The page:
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Avoiding the 'work until you die' retirement plan

Overcome a late start with tax advantaged retirement options

By Alan Klayman

Maturing Loans
Maturing Loans, Alan Klayman
Alan Klayman is CEO of Klayman Financial LLC. He served as a vice president at Fidelity Investments, worked as a financial planner for American Express, and built fixed income strategies on Wall Street at The First Boston Corporation. At CreditCards.com, he writes Maturing Loans, a weekly feature in which he answers readers' questions about retirement and debt issues.

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Question for the CreditCards.com expert

Dear Maturing Loans,
OK, maybe I was a fool, and maybe life just happened. I'm 50 and have no retirement savings. My expenses are down and for the first time since the 1970s, I have an empty nest. My income is up -- I make $75,000 a year. My company has a 401(k) plan, but no matching program. Is there any way for me to avoid the "work until you die" retirement plan? -- Robert

Answer for the CreditCards.com expert

Dear Robert,
You are not alone. Many people run into financial circumstances where they have to spend their retirement savings when they least expect. It's too bad the government penalizes people for making ends meet, and touching emergency dollars in an emergency. But as you said, life happens.

Don't worry about whether your employer matches contributions to your 401(k) and maximum contributions right now. Just put away every dime you can afford to anyway. In the next few years, tax laws are scheduled to change. There may or may not be "catch-up" provisions for your 401(k) over the coming years, where you can put away more money after age 50 or 55 than is currently allowed. 

You will want to try to look at investment programs that can offer you the best tax advantages. Here are a few:

Advantages of 401(k) plans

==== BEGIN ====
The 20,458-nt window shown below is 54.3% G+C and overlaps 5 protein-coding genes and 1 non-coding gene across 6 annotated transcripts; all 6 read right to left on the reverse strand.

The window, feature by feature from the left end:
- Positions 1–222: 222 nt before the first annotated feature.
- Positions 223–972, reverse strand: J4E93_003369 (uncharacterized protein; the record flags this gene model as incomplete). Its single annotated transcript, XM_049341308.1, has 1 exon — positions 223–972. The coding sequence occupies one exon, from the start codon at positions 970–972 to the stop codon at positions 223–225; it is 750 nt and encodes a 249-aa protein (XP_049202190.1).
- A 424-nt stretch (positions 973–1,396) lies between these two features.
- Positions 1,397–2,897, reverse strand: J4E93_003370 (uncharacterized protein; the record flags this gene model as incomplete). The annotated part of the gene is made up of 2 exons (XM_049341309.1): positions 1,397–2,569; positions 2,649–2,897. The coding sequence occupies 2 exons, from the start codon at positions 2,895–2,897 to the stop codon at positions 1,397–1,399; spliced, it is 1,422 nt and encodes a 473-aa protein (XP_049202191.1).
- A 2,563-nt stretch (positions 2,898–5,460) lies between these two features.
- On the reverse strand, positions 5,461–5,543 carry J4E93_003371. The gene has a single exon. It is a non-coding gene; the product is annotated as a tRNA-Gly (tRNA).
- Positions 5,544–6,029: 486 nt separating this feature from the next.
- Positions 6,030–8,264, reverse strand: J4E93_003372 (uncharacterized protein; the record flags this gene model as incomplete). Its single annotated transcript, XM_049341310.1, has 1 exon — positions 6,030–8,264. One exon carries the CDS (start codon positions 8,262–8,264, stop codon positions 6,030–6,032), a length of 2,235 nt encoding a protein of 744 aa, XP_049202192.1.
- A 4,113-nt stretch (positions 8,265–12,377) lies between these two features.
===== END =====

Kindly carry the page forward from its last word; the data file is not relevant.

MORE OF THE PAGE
Advantage 1: Tax-deferred. This is where your money gets to grow without paying taxes on contributions today. Don't believe the naysayers who tell you that you will end up paying taxes later so it doesn't pay to contribute. It does pay. Tax-deferral is a powerful tool. It is how banks and mortgage companies make so much money. But this time, you are the bank. Here's what happens: Your money grows and the money you would have paid in taxes to Uncle Sam gets reinvested and that money grows, and the cycle repeats itself over and over again. Now that's powerful.

Advantage 2: Immediate tax deduction. You get to reduce your taxable income by the amount you put away in a 401(k) plan. This is a great immediate benefit. If you put away $10,000 and are paying 20 percent in taxes, then you get to save $2,000 from your tax bill. That is a 20 percent increase in your investment return -- before you invest. Also, if your company did match your contributions that would be even better, but it is more important that you put the money away for yourself.

Other tax-advantaged retirement options
In addition to a 401(k), you can invest in other tax-deferred plans, such as deferred annuities and permanent life insurance. Deferred annuity interest rates can be fixed -- where you get a fixed rate of return on your investment, like a bank CD or a bond. At the end of the investment period, you get your money back plus the compounded interest. The benefit of a fixed deferred annuity is that you get to defer paying taxes until you start using the money (generally after 59 1/2). Deferred annuities can also be variable. These annuities are like your 401(k) plan with investing options in mutual funds and have the tax-deferred advantage similar to a 401(k) plan, but do not have the immediate tax deduction.

A cautionary note on deferred annuities: Annuities can offer great benefits, but are subject to many of the same types of rules as your 401(k) plan (such as early-withdrawal penalties). Also watch out for sneaky fees that some (not all) annuities can have. These can include early withdrawal fees, fees for switching accounts and maintenance fees. Again, not all companies offering annuities have high fees, so you'll need to do some homework.

Life insurance: If you have a need for life insurance (dependents, surviving spouse), then permanent life insurance can offer the protection you need with tax benefits that even a 401(k) plan cannot deliver -- like being able to access the principal tax free prior to being able to access your interest. Don't always believe that term insurance is the best answer. In cases like yours, if the circumstances are favorable, then permanent life insurance can offer both family and retirement benefits.

Finally, in my experience, the people who "retire" and keep working, whether in the same capacity or doing something completely different, such as volunteer work, tend to lead healthier and more fulfilling lives. As the population ages, there will continue to be a need for bright, vibrant, well-schooled and experienced people like yourself.

Thanks for the question, see you here next week.

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Published: June 18, 2008


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